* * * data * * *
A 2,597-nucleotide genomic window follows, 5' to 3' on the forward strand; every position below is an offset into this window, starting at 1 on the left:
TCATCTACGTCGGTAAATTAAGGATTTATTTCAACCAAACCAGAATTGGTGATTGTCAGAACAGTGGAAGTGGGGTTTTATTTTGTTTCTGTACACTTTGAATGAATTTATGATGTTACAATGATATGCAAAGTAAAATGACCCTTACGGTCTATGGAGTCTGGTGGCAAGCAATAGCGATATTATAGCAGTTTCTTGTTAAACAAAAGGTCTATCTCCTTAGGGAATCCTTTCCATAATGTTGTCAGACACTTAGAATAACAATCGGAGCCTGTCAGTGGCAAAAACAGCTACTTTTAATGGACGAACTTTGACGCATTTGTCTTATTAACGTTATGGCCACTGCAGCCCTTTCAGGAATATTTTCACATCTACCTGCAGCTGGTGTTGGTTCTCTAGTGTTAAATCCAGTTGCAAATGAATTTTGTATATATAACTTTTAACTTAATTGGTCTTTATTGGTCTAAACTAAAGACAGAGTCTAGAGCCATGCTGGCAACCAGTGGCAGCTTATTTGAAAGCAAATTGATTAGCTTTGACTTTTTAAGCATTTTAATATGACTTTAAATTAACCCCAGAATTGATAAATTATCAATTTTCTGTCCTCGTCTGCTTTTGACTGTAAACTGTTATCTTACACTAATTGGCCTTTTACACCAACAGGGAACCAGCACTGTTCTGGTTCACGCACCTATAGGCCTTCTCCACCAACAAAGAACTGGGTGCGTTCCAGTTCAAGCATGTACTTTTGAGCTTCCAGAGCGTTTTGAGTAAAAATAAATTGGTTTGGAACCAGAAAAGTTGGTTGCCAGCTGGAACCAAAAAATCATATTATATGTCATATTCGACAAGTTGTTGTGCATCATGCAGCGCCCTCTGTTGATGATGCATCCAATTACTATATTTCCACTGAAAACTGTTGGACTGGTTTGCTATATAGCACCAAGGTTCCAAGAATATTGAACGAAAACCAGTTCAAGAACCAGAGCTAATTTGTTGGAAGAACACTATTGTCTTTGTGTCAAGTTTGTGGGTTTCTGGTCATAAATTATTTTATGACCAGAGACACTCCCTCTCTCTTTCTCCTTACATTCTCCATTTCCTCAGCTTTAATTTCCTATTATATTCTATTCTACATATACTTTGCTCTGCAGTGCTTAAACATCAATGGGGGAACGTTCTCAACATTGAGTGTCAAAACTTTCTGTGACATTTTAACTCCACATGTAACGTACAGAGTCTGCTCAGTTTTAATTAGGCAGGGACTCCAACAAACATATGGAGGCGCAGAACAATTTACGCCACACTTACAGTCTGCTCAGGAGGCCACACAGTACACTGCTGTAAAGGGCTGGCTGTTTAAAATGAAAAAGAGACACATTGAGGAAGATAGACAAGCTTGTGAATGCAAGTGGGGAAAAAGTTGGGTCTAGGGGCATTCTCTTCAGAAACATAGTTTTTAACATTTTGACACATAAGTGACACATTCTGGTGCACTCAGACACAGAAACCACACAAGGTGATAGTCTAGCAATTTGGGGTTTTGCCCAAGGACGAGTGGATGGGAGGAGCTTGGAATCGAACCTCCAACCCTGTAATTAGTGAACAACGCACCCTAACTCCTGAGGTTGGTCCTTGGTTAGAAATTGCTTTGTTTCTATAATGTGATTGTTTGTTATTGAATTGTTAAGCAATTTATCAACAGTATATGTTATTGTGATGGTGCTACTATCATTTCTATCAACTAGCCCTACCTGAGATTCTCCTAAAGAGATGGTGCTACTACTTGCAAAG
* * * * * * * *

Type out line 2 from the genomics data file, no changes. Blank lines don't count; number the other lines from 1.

TCATCTACGTCGGTAAATTAAGGATTTATTTCAACCAAACCAGAATTGGTGATTGTCAGAACAGTGGAAGTGGGGTTTTATTTTGTTTCTGTACACTTTGAATGAATTTATGATGTTACAATGATATGCAAAGTAAAATGACCCTTACGGTCTATGGAGTCTGGTGGCAAGCAATAGCGATATTATAGCAGTTTCTTGTTAAACAAAAGGTCTATCTCCTTAGGGAATCCTTTCCATAATGTTGTCAGACACTTAGAATAACAATCGGAGCCTGTCAGTGGCAAAAACAGCTACTTTTAATGGACGAACTTTGACGCATTTGTCTTATTAACGTTATGGCCACTGCAGCCCTTTCAGGAATATTTTCACATCTACCTGCAGCTGGTGTTGGTTCTCTAGTGTTAAATCCAGTTGCAAATGAATTTTGTATATATAACTTTTAACTTAATTGGTCTTTATTGGTCTAAACTAAAGACAGAGTCTAGAGCCATGCTGGCAACCAGTGGCAGCTTATTTGAAAGCAAATTGATTAGCTTTGACTTTTTAAGCATTTTAATATGACTTTAAATTAACCCCAGAATTGATAAATTATCAATTTTCTGTCCTCGTCTGCTTTTGACTGTAAACTGTTATCTTACACTAATTGGCCTTTTACACCAACAGGGAACCAGCACTGTTCTGGTTCACGCACCTATAGGCCTTCTCCACCAACAAAGAACTGGGTGCGTTCCAGTTCAAGCATGTACTTTTGAGCTTCCAGAGCGTTTTGAGTAAAAATAAATTGGTTTGGAACCAGAAAAGTTGGTTGCCAGCTGGAACCAAAAAATCATATTATATGTCATATTCGACAAGTTGTTGTGCATCATGCAGCGCCCTCTGTTGATGATGCATCCAATTACTATATTTCCACTGAAAACTGTTGGACTGGTTTGCTATATAGCACCAAGGTTCCAAGAATATTGAACGAAAACCAGTTCAAGAACCAGAGCTAATTTGTTGGAAGAACACTATTGTCTTTGTGTCAAGTTTGTGGGTTTCTGGTCATAAATTATTTTATGACCAGAGACACTCCCTCTCTCTTTCTCCTTACATTCTCCATTTCCTCAGCTTTAATTTCCTATTATATTCTATTCTACATATACTTTGCTCTGCAGTGCTTAAACATCAATGGGGGAACGTTCTCAACATTGAGTGTCAAAACTTTCTGTGACATTTTAACTCCACATGTAACGTACAGAGTCTGCTCAGTTTTAATTAGGCAGGGACTCCAACAAACATATGGAGGCGCAGAACAATTTACGCCACACTTACAGTCTGCTCAGGAGGCCACACAGTACACTGCTGTAAAGGGCTGGCTGTTTAAAATGAAAAAGAGACACATTGAGGAAGATAGACAAGCTTGTGAATGCAAGTGGGGAAAAAGTTGGGTCTAGGGGCATTCTCTTCAGAAACATAGTTTTTAACATTTTGACACATAAGTGACACATTCTGGTGCACTCAGACACAGAAACCACACAAGGTGATAGTCTAGCAATTTGGGGTTTTGCCCAAGGACGAGTGGATGGGAGGAGCTTGGAATCGAACCTCCAACCCTGTAATTAGTGAACAACGCACCCTAACTCCTGAGGTTGGTCCTTGGTTAGAAATTGCTTTGTTTCTATAATGTGATTGTTTGTTATTGAATTGTTAAGCAATTTATCAACAGTATATGTTATTGTGATGGTGCTACTATCATTTCTATCAACTAGCCCTACCTGAGATTCTCCTAAAGAGATGGTGCTACTACTTGCAAAG